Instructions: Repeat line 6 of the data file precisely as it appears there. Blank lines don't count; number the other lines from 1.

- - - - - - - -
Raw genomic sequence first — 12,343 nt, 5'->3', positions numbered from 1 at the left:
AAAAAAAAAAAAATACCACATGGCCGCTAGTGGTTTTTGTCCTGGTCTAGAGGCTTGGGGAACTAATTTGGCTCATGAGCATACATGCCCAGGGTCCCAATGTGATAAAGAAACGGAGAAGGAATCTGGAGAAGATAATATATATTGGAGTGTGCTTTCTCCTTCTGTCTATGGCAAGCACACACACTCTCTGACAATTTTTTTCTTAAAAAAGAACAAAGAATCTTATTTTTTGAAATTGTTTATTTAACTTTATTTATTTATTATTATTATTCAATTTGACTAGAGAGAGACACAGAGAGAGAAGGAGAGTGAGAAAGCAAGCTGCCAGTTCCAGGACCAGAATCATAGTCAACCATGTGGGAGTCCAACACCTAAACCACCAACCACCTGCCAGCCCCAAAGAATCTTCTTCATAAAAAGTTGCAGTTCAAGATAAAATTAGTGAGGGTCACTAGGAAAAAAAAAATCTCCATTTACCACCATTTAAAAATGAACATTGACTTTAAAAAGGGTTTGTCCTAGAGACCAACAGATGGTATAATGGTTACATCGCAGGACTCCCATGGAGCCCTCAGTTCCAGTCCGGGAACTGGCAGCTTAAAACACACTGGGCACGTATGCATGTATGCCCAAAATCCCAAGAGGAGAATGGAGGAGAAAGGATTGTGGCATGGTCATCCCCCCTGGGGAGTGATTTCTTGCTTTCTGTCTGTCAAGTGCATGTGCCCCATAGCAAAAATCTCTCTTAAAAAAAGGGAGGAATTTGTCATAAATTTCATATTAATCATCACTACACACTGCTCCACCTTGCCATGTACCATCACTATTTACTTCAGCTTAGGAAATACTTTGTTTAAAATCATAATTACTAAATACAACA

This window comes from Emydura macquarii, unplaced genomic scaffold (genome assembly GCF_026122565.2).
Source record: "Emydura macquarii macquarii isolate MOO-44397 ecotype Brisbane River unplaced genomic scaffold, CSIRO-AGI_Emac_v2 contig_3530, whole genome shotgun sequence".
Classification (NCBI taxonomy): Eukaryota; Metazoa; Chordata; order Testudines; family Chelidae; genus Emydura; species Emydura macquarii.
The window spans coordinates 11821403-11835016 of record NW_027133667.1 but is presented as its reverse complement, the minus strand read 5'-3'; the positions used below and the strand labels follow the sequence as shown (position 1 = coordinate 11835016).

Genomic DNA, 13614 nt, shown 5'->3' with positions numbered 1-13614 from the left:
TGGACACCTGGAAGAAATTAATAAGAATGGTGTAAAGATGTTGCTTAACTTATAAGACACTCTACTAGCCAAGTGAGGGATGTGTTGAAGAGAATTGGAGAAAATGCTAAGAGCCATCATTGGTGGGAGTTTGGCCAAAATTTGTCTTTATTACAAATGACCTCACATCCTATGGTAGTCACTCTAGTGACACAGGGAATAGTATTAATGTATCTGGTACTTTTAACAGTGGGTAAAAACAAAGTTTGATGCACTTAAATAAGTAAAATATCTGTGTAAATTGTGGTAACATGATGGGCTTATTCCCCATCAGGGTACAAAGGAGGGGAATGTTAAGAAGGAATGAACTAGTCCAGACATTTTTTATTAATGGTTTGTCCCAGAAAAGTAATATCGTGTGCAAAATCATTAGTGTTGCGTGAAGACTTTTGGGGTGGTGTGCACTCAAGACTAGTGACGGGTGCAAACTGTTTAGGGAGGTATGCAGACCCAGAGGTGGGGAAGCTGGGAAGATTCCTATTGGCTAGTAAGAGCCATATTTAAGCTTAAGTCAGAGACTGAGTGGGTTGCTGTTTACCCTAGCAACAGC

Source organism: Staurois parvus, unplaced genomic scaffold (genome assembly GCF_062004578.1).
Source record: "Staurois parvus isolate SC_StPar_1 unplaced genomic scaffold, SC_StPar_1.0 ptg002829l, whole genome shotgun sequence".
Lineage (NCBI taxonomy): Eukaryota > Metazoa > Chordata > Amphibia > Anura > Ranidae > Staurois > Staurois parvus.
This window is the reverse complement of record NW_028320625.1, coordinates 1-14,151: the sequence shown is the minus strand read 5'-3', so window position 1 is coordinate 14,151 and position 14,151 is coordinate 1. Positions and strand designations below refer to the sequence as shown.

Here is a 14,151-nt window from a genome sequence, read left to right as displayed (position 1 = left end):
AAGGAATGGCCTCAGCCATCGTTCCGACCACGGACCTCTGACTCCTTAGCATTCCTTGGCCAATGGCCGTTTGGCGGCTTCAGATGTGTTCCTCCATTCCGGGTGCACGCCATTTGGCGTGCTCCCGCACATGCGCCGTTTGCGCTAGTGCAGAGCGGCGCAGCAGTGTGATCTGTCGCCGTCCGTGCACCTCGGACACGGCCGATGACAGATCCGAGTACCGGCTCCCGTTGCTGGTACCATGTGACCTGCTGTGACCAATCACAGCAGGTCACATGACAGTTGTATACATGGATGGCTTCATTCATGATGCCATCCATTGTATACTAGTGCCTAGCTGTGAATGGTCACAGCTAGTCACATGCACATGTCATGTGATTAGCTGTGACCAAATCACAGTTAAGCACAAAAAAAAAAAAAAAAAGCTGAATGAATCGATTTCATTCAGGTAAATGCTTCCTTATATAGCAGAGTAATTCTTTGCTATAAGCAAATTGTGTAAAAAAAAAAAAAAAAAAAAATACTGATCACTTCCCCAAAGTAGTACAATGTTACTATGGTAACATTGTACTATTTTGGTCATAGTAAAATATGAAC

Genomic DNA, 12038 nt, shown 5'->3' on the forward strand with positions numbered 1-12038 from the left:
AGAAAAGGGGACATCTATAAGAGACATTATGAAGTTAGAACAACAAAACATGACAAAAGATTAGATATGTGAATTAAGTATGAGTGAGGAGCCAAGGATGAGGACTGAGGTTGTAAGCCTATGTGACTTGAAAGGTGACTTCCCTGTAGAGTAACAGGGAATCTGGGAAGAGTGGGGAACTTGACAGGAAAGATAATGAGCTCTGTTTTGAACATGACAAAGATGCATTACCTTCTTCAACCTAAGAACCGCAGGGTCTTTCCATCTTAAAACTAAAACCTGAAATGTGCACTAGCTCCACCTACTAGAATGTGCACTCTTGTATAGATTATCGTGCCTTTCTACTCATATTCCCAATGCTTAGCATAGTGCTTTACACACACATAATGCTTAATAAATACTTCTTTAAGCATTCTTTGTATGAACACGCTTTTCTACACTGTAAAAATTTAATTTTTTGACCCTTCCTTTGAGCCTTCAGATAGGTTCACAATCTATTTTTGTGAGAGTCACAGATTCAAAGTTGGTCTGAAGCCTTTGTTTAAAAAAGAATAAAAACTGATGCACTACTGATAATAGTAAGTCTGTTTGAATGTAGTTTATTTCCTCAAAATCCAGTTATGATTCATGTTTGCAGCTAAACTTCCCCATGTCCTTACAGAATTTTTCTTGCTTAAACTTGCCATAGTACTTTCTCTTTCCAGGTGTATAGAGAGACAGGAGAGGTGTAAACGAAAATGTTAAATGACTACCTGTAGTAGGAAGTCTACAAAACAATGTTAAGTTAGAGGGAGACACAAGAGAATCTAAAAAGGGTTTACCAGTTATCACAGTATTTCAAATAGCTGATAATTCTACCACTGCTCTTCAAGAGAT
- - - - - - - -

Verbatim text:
The window spans coordinates 11821403-11835016 of record NW_027133667.1 but is presented as its reverse complement, the minus strand read 5'-3'; the positions used below and the strand labels follow the sequence as shown (position 1 = coordinate 11835016).